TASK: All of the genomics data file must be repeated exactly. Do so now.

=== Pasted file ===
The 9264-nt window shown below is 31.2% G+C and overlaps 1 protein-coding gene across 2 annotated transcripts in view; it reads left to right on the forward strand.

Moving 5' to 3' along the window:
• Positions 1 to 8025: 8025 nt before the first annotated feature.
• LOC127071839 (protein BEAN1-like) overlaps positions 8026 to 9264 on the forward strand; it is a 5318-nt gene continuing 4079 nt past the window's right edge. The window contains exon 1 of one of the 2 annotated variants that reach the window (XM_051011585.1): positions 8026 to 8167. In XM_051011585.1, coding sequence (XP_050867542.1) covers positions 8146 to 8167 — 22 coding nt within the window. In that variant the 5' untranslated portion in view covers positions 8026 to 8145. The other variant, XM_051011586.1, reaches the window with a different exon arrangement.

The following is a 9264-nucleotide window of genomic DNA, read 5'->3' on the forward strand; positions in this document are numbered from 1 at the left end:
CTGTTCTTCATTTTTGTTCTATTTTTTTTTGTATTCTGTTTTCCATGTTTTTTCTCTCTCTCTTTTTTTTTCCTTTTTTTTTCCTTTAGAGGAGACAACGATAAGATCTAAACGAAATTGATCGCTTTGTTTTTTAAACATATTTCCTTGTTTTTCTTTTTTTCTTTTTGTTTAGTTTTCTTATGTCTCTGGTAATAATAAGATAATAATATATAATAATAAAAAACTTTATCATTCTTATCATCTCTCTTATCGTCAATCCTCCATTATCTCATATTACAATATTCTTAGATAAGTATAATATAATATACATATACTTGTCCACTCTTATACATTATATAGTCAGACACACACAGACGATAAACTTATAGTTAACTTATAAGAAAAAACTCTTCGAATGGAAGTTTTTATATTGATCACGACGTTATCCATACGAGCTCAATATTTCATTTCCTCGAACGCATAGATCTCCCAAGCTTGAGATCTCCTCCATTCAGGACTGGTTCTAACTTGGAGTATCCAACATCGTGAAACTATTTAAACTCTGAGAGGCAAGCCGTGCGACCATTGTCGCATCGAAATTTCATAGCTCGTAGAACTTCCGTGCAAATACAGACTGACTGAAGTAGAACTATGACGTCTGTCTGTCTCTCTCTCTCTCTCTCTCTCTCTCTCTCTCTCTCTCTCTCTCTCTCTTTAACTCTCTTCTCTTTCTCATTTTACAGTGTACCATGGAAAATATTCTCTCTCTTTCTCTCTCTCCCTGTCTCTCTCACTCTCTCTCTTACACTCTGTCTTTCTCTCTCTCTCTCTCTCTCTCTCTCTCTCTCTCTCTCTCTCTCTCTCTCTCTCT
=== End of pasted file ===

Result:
The 9264-nt window shown below is 31.2% G+C and overlaps 1 protein-coding gene across 2 annotated transcripts in view; it reads left to right on the forward strand.

Moving 5' to 3' along the window:
• Positions 1 to 8025: 8025 nt before the first annotated feature.
• LOC127071839 (protein BEAN1-like) overlaps positions 8026 to 9264 on the forward strand; it is a 5318-nt gene continuing 4079 nt past the window's right edge. The window contains exon 1 of one of the 2 annotated variants that reach the window (XM_051011585.1): positions 8026 to 8167. In XM_051011585.1, coding sequence (XP_050867542.1) covers positions 8146 to 8167 — 22 coding nt within the window. In that variant the 5' untranslated portion in view covers positions 8026 to 8145. The other variant, XM_051011586.1, reaches the window with a different exon arrangement.

The following is a 9264-nucleotide window of genomic DNA, read 5'->3' on the forward strand; positions in this document are numbered from 1 at the left end:
CTGTTCTTCATTTTTGTTCTATTTTTTTTTGTATTCTGTTTTCCATGTTTTTTCTCTCTCTCTTTTTTTTTCCTTTTTTTTTCCTTTAGAGGAGACAACGATAAGATCTAAACGAAATTGATCGCTTTGTTTTTTAAACATATTTCCTTGTTTTTCTTTTTTTCTTTTTGTTTAGTTTTCTTATGTCTCTGGTAATAATAAGATAATAATATATAATAATAAAAAACTTTATCATTCTTATCATCTCTCTTATCGTCAATCCTCCATTATCTCATATTACAATATTCTTAGATAAGTATAATATAATATACATATACTTGTCCACTCTTATACATTATATAGTCAGACACACACAGACGATAAACTTATAGTTAACTTATAAGAAAAAACTCTTCGAATGGAAGTTTTTATATTGATCACGACGTTATCCATACGAGCTCAATATTTCATTTCCTCGAACGCATAGATCTCCCAAGCTTGAGATCTCCTCCATTCAGGACTGGTTCTAACTTGGAGTATCCAACATCGTGAAACTATTTAAACTCTGAGAGGCAAGCCGTGCGACCATTGTCGCATCGAAATTTCATAGCTCGTAGAACTTCCGTGCAAATACAGACTGACTGAAGTAGAACTATGACGTCTGTCTGTCTCTCTCTCTCTCTCTCTCTCTCTCTCTCTCTCTCTCTCTCTCTCTCTTTAACTCTCTTCTCTTTCTCATTTTACAGTGTACCATGGAAAATATTCTCTCTCTTTCTCTCTCTCCCTGTCTCTCTCACTCTCTCTCTTACACTCTGTCTTTCTCTCTCTCTCTCTCTCTCTCTCTCTCTCTCTCTCTCTCTCTCTCTCTCTCTCT